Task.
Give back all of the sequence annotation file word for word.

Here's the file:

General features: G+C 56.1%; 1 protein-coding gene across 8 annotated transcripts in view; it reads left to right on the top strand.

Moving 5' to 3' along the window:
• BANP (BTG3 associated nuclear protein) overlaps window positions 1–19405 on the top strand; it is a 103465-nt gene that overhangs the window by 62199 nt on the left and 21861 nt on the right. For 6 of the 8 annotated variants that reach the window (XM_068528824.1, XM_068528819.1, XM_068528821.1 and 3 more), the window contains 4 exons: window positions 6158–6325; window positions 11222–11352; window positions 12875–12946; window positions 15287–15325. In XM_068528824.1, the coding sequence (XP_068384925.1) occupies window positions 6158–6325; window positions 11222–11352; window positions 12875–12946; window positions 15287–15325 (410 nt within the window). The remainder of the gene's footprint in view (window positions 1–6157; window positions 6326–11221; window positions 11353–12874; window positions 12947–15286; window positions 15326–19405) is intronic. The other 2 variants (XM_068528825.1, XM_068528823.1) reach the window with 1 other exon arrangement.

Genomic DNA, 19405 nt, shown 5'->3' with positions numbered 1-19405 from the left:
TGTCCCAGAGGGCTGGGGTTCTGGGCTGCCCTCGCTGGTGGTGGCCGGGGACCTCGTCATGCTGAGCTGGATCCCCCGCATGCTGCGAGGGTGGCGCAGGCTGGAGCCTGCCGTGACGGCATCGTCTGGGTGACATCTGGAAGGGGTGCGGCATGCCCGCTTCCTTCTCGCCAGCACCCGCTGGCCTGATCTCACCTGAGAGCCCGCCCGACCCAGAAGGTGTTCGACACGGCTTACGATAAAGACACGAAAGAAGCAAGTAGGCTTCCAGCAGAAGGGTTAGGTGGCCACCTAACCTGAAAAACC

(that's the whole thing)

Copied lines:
General features: G+C 56.1%; 1 protein-coding gene across 8 annotated transcripts in view; it reads left to right on the top strand.

Moving 5' to 3' along the window:
• BANP (BTG3 associated nuclear protein) overlaps window positions 1–19405 on the top strand; it is a 103465-nt gene that overhangs the window by 62199 nt on the left and 21861 nt on the right. For 6 of the 8 annotated variants that reach the window (XM_068528824.1, XM_068528819.1, XM_068528821.1 and 3 more), the window contains 4 exons: window positions 6158–6325; window positions 11222–11352; window positions 12875–12946; window positions 15287–15325. In XM_068528824.1, the coding sequence (XP_068384925.1) occupies window positions 6158–6325; window positions 11222–11352; window positions 12875–12946; window positions 15287–15325 (410 nt within the window). The remainder of the gene's footprint in view (window positions 1–6157; window positions 6326–11221; window positions 11353–12874; window positions 12947–15286; window positions 15326–19405) is intronic. The other 2 variants (XM_068528825.1, XM_068528823.1) reach the window with 1 other exon arrangement.

Genomic DNA, 19405 nt, shown 5'->3' with positions numbered 1-19405 from the left:
TGTCCCAGAGGGCTGGGGTTCTGGGCTGCCCTCGCTGGTGGTGGCCGGGGACCTCGTCATGCTGAGCTGGATCCCCCGCATGCTGCGAGGGTGGCGCAGGCTGGAGCCTGCCGTGACGGCATCGTCTGGGTGACATCTGGAAGGGGTGCGGCATGCCCGCTTCCTTCTCGCCAGCACCCGCTGGCCTGATCTCACCTGAGAGCCCGCCCGACCCAGAAGGTGTTCGACACGGCTTACGATAAAGACACGAAAGAAGCAAGTAGGCTTCCAGCAGAAGGGTTAGGTGGCCACCTAACCTGAAAAACC